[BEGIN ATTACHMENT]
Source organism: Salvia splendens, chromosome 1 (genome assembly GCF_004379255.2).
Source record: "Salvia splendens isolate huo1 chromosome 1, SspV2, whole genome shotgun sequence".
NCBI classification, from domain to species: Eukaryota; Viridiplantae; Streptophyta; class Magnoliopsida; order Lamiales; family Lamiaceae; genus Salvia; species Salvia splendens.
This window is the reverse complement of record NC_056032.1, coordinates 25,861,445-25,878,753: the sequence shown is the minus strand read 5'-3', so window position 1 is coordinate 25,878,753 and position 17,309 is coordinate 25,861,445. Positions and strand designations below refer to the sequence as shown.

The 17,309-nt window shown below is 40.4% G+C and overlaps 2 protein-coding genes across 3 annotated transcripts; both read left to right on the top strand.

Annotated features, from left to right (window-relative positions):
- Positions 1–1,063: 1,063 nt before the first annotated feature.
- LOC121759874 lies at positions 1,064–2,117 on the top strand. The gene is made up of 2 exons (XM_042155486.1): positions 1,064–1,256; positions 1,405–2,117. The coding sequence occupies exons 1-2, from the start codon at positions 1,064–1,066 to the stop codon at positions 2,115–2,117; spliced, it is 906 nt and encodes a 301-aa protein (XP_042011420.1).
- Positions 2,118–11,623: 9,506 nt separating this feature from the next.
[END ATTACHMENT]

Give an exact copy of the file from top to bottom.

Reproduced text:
Source organism: Salvia splendens, chromosome 1 (genome assembly GCF_004379255.2).
Source record: "Salvia splendens isolate huo1 chromosome 1, SspV2, whole genome shotgun sequence".
NCBI classification, from domain to species: Eukaryota; Viridiplantae; Streptophyta; class Magnoliopsida; order Lamiales; family Lamiaceae; genus Salvia; species Salvia splendens.
This window is the reverse complement of record NC_056032.1, coordinates 25,861,445-25,878,753: the sequence shown is the minus strand read 5'-3', so window position 1 is coordinate 25,878,753 and position 17,309 is coordinate 25,861,445. Positions and strand designations below refer to the sequence as shown.

The 17,309-nt window shown below is 40.4% G+C and overlaps 2 protein-coding genes across 3 annotated transcripts; both read left to right on the top strand.

Annotated features, from left to right (window-relative positions):
- Positions 1–1,063: 1,063 nt before the first annotated feature.
- LOC121759874 lies at positions 1,064–2,117 on the top strand. The gene is made up of 2 exons (XM_042155486.1): positions 1,064–1,256; positions 1,405–2,117. The coding sequence occupies exons 1-2, from the start codon at positions 1,064–1,066 to the stop codon at positions 2,115–2,117; spliced, it is 906 nt and encodes a 301-aa protein (XP_042011420.1).
- Positions 2,118–11,623: 9,506 nt separating this feature from the next.